Juul Labs helped Chinese authorities take down a manufacturer that allegedly ripped off its vapes and sold the fakes overseas, the company said Friday.
The operation was one of the largest ever broken up by the e-cigarette maker in its efforts to crack down on potentially dangerous counterfeit products that could make their way to underage buyers, company officials say.
Shenzhen Kang Erqiang Electronic Technology Co. — which hawked bogus Juul vape devices and flavor pods under the name Sourvape Technology — sold about $324,000 worth of counterfeit items over a 16-month period starting in 2018, Juul said.
“While these are the numbers Chinese authorities used in court during prosecution, actual sales could be far more significant,” said Adrian Punderson, Juul’s vice president of brand enforcement.
The probe led to the August conviction of the Shenzhen factory’s operator, who confessed to his involvement in the scheme and was sentenced to more than three years in prison, Punderson said. Juul said it was informed of the conviction earlier this month.
The operation courted e-cigarette retailers and distributors with email blasts boasting about how perfectly it could produce Juul’s packaging, according to the startup. Juul officials learned about these emails in February 2019 and started an investigation, posing as a buyer to try and identify who was behind the scheme, the company said.
Juul reps ultimately got inside the counterfeiter’s factory in March of last year, where about 15 employees worked to churn out fake Juul products six days a week, according to the company.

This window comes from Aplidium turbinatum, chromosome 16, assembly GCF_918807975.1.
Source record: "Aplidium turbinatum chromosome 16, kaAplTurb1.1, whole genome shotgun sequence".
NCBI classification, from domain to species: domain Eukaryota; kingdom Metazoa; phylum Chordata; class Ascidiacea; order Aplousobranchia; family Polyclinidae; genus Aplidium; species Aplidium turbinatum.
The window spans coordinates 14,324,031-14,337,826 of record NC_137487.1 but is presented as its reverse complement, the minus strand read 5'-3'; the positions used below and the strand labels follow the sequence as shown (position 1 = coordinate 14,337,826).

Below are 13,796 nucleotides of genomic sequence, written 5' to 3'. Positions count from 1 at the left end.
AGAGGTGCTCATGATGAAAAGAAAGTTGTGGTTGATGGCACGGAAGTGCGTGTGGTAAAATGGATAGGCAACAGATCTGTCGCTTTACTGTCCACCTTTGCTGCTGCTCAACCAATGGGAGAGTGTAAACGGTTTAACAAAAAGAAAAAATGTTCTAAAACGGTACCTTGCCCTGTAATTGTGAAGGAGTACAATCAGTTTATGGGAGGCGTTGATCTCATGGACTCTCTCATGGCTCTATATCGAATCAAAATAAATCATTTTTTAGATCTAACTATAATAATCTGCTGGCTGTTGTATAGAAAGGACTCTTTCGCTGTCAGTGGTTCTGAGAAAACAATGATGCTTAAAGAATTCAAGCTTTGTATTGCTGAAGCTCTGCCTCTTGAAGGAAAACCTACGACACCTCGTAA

Juul said the operation was even producing pods in flavors such as mango and cucumber, which the company stopped selling in the US last year amid concerns about teens getting hooked on its e-cigarettes.
Juul passed on its findings to Chinese authorities, who launched their own probe and eventually seized 14,600 bogus items when they raided the factory in April 2019, according to Juul.
Juul says its efforts to crack down on counterfeiters have led to the seizure of more than 600,000 items worth close to $4 million over the past year. The shady manufacturers — who primarily operate in China — sell their products for as much as 65 percent below Juul’s standard wholesale price, but those products could be dangerous because they’re made in unsanitary conditions without proper testing or quality control, according to the company.
“As a leader in vapor technology, it is our obligation to support enforcement against illicit and illegal products as we strive to reset the vapor category and earn a license to operate in society,” Punderson said in a statement.